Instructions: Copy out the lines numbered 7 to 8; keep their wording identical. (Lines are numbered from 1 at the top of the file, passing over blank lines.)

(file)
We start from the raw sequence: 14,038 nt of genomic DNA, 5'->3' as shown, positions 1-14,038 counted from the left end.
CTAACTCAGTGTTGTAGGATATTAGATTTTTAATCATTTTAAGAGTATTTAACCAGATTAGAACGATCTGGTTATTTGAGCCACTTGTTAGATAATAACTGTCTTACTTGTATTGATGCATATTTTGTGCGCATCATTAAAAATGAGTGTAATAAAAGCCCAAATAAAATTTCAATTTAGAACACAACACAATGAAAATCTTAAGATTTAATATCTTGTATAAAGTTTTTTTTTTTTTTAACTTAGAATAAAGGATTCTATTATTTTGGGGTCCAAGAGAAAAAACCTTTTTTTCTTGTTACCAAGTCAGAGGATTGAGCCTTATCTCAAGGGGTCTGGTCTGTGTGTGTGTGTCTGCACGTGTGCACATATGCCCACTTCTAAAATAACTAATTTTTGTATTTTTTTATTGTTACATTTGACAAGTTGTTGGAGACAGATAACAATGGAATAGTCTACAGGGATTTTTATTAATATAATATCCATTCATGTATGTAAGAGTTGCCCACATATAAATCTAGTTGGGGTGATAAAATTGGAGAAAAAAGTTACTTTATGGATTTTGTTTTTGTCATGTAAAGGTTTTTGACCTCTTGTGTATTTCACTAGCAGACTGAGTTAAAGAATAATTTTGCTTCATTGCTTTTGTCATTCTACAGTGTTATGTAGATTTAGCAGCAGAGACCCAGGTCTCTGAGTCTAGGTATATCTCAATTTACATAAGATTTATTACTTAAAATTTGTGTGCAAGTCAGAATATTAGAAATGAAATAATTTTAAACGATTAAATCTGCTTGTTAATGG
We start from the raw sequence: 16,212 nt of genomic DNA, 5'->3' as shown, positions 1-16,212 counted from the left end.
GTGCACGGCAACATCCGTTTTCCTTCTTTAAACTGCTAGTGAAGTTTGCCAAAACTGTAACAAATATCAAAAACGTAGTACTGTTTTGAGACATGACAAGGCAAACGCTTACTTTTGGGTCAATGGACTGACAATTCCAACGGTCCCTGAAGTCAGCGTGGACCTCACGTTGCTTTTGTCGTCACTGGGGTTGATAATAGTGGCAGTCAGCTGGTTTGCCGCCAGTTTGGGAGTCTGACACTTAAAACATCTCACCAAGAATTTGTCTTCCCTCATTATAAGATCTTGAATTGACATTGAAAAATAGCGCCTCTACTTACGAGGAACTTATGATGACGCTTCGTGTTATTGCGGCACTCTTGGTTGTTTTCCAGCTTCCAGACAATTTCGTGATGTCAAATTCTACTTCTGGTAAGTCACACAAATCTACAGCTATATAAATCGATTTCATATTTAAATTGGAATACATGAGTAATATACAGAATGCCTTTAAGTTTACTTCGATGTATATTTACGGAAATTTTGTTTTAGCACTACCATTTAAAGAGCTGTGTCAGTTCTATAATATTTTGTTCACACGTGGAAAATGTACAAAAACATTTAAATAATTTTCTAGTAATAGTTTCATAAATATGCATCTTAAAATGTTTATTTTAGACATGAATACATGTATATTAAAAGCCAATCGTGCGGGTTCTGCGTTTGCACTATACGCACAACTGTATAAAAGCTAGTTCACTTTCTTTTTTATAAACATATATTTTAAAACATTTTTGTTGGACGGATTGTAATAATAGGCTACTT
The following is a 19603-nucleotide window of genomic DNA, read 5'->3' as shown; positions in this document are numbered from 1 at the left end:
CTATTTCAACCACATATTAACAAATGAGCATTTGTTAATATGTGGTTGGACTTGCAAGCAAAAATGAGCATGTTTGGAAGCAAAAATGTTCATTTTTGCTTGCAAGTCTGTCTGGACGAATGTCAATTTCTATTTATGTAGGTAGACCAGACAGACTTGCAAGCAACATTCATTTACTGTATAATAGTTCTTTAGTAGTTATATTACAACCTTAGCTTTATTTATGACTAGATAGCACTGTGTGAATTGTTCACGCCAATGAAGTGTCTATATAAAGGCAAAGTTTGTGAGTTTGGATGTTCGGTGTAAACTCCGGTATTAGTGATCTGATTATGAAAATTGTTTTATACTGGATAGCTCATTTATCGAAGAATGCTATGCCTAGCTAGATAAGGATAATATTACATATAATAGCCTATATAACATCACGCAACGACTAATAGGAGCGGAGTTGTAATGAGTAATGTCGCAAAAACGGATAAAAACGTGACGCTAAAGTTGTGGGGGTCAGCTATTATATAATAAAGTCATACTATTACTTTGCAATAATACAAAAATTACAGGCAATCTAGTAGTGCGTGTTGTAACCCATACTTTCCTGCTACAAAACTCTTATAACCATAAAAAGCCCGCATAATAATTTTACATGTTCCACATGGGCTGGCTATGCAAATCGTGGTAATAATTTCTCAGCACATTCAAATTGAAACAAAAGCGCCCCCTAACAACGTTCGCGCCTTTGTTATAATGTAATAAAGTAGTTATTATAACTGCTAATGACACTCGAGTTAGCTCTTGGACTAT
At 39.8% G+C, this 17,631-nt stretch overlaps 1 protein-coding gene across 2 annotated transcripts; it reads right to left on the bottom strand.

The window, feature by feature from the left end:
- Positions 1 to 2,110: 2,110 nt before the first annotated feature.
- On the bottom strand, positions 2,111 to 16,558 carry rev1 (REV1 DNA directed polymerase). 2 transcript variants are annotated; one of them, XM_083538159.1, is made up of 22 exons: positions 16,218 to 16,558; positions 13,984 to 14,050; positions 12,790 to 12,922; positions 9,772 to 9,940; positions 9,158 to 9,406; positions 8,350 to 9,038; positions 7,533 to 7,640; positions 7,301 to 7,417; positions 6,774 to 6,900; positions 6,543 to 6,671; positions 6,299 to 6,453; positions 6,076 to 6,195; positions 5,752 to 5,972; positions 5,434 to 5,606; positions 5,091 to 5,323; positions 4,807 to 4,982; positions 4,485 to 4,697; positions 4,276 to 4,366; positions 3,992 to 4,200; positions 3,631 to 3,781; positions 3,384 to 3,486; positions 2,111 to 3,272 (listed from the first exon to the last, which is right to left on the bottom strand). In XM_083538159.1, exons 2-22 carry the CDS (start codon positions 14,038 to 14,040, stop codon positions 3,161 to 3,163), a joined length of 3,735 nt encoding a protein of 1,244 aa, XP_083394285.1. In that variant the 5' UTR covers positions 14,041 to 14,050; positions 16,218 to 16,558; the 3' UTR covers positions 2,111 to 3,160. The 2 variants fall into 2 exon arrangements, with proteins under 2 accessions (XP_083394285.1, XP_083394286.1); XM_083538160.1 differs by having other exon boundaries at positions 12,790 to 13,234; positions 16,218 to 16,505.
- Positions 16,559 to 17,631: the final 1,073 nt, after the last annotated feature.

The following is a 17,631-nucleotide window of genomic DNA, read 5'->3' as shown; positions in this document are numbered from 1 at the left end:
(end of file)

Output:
At 39.8% G+C, this 17,631-nt stretch overlaps 1 protein-coding gene across 2 annotated transcripts; it reads right to left on the bottom strand.

The window, feature by feature from the left end: